At the Orange County school where she teaches, no one knows that Laura needs to use a template to grade math papers. Or that an aide helps her write letters. If the principal, the parents or other teachers knew, Laura (not her real name) fears, they would think what she herself thought until a few years ago--that she is stupid and incompetent, perhaps no brighter than her special education students.
In fact, she is dyslexic.
When she found out that she had been suffering since birth from a learning disability, she was privately relieved but angry that it had taken so long to be diagnosed. And she was embarrassed to go public.
"People don't understand the turmoil, the inner turmoil," she said, "when you have an IQ of 115 and get nearly a 4 point in graduate school and can't do simple, simple things like remember that 7 times 8 is . . . um . . . ," she blinks and sighs, "whatever it is."
Despite much increased public awareness about dyslexia, many people mistakenly think it is a children's reading disorder--one in which, for example, was is mistaken for saw and B for D . However, it is actually a lifelong problem that involves a variety of perceptions and that affects an estimated 20% of the population, according to UC Irvine researcher Mary Louise Kean, who is studying adult dyslexics.
Although a few are diagnosed as children and treated with special reading programs, others have been diagnosed only recently. Many others do not know they are dyslexic and still cannot understand why, despite their most intense efforts, they find it difficult to read, write, balance a checkbook, get on a freeway or remember names.
Dyslexia, a disorganization of the brain in people of normal intelligence, is generally inherited, primarily striking those of northern European descent, according to Kean. She said dyslexic brains develop the right number of cells but that between the 16th and 24th week of gestation, the cells do not migrate outward to the proper place in the cortex. The confusion is always in the language areas of the left hemisphere of the brain.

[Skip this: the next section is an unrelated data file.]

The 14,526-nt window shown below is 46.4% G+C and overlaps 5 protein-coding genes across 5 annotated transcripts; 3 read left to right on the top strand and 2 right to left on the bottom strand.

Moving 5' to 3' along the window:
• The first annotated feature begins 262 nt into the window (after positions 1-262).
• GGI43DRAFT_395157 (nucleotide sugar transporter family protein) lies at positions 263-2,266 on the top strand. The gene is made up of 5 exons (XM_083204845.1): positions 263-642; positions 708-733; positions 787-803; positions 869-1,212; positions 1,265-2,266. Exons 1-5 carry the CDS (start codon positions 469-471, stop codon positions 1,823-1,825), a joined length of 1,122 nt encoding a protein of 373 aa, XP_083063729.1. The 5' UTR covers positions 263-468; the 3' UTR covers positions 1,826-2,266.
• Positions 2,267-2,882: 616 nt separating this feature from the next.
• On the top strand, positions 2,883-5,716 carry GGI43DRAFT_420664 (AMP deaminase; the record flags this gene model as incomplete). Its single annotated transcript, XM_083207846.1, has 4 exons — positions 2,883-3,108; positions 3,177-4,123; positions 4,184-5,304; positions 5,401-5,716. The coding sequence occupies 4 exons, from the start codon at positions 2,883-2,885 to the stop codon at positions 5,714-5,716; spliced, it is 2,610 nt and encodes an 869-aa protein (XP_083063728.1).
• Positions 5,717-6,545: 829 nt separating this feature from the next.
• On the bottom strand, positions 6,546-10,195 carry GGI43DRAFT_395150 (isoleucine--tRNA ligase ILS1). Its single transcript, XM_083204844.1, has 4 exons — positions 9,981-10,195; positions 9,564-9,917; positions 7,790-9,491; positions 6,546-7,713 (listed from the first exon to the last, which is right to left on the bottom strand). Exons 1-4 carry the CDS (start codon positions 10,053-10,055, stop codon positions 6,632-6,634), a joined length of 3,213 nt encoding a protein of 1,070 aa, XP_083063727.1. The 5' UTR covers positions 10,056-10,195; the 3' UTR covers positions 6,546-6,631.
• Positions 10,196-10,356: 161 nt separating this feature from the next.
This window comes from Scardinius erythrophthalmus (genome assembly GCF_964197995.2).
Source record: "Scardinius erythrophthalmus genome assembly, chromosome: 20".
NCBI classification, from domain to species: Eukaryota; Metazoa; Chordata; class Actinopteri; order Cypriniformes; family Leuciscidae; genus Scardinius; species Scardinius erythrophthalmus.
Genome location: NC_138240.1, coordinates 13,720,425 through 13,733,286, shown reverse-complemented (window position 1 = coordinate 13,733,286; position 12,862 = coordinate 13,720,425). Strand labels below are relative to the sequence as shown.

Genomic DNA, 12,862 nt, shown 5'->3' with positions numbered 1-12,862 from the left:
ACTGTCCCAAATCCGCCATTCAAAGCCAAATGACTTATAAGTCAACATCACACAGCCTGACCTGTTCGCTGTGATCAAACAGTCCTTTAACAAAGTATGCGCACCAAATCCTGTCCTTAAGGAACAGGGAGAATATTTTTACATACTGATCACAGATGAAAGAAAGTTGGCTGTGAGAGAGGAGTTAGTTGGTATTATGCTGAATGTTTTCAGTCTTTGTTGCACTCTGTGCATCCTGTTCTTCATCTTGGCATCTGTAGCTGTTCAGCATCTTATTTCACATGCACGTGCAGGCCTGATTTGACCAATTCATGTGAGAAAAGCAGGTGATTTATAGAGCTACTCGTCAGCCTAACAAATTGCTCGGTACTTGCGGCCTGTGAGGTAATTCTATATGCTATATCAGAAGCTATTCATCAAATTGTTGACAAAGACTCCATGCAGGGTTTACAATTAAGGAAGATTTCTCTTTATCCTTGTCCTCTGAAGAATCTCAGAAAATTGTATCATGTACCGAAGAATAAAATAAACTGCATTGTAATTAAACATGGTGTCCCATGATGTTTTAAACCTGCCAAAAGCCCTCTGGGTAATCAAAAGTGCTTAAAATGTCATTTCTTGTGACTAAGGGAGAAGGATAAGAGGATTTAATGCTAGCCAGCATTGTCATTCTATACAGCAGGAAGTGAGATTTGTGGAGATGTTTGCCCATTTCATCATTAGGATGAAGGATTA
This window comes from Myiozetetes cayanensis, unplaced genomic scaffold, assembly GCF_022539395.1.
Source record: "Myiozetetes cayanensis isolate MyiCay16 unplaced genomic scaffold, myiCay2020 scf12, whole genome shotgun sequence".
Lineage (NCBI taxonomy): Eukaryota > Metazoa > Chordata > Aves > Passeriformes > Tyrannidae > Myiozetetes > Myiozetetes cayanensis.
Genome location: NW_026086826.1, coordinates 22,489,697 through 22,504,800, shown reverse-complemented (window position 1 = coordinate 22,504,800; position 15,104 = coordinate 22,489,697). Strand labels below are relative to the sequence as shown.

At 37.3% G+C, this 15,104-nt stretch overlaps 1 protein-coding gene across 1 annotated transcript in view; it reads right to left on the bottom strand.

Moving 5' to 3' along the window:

Other parts of the brain may also be damaged or, in compensation for damage in some areas, enhanced, leaving dyslexics with highly individual combinations of liabilities and talents. They are typically intelligent but underachievers who are perhaps unable to follow directions or maps or who perhaps lack the coordination necessary for sports. Under pressure, they may forget or stutter or not hear correctly.
Some have superior right-brain proficiency in the visual and spatial areas and become accomplished artists, architects, engineers, entertainers or even athletes or writers, Kean said. Famous dyslexics include Rodin, Thomas Edison, Albert Einstein, Woodrow Wilson, Winston Churchill, Walt Disney, Agatha Christie and current celebrities Cher, Bruce Jenner and television producer Stephen J. ("The A-Team") Cannell.
Many are left-handed and are susceptible to autoimmune diseases or allergies, Kean said. The disease is present in a range of intensities in men, but women have either severe or mild cases, she said. But even "mild" dyslexia, according to one dyslexic, is like a "mild case of the bubonic plague."
The reason dyslexia is so insidious is that it is invisible, victims say. Worse than the symptoms were the excruciating blows to self-esteem when they were labeled lazy or stupid by parents or teachers or even themselves. Many dyslexic adults, after a lifetime of failure in school or low status in their families, may feel they are not good at anything, said Sarah Solomon, a learning disabilities specialist and director of the Newport Center for Educational Therapy in Costa Mesa.
'Don't Say Anything'
"If you don't want to be incorrect or look stupid, you don't say anything," said Orange Coast College art instructor Karen Mortillaro, 42, who was diagnosed as dyslexic only last year, three years after learning she has lupus, one of the diseases often correlated with dyslexia.
In high school, she said, she was told she was mentally retarded, "but I didn't believe it." Her determination carried her through, however, and she went on to junior college and to art school, taking no more than two academic classes a semester. In eight years, she had earned bachelor's and master's degrees.
Her thoughts are always clear in her mind until she tries to talk or write them down, she says. "I know what you say and what I hear are different," she said. Once, when a friend observed there were sculptures in the courtyard of a museum, Mortillaro replied, "What are they doing in the closet?" She says she cannot "hold thoughts" or recall thoughts from memory, which makes math and remembering names difficult.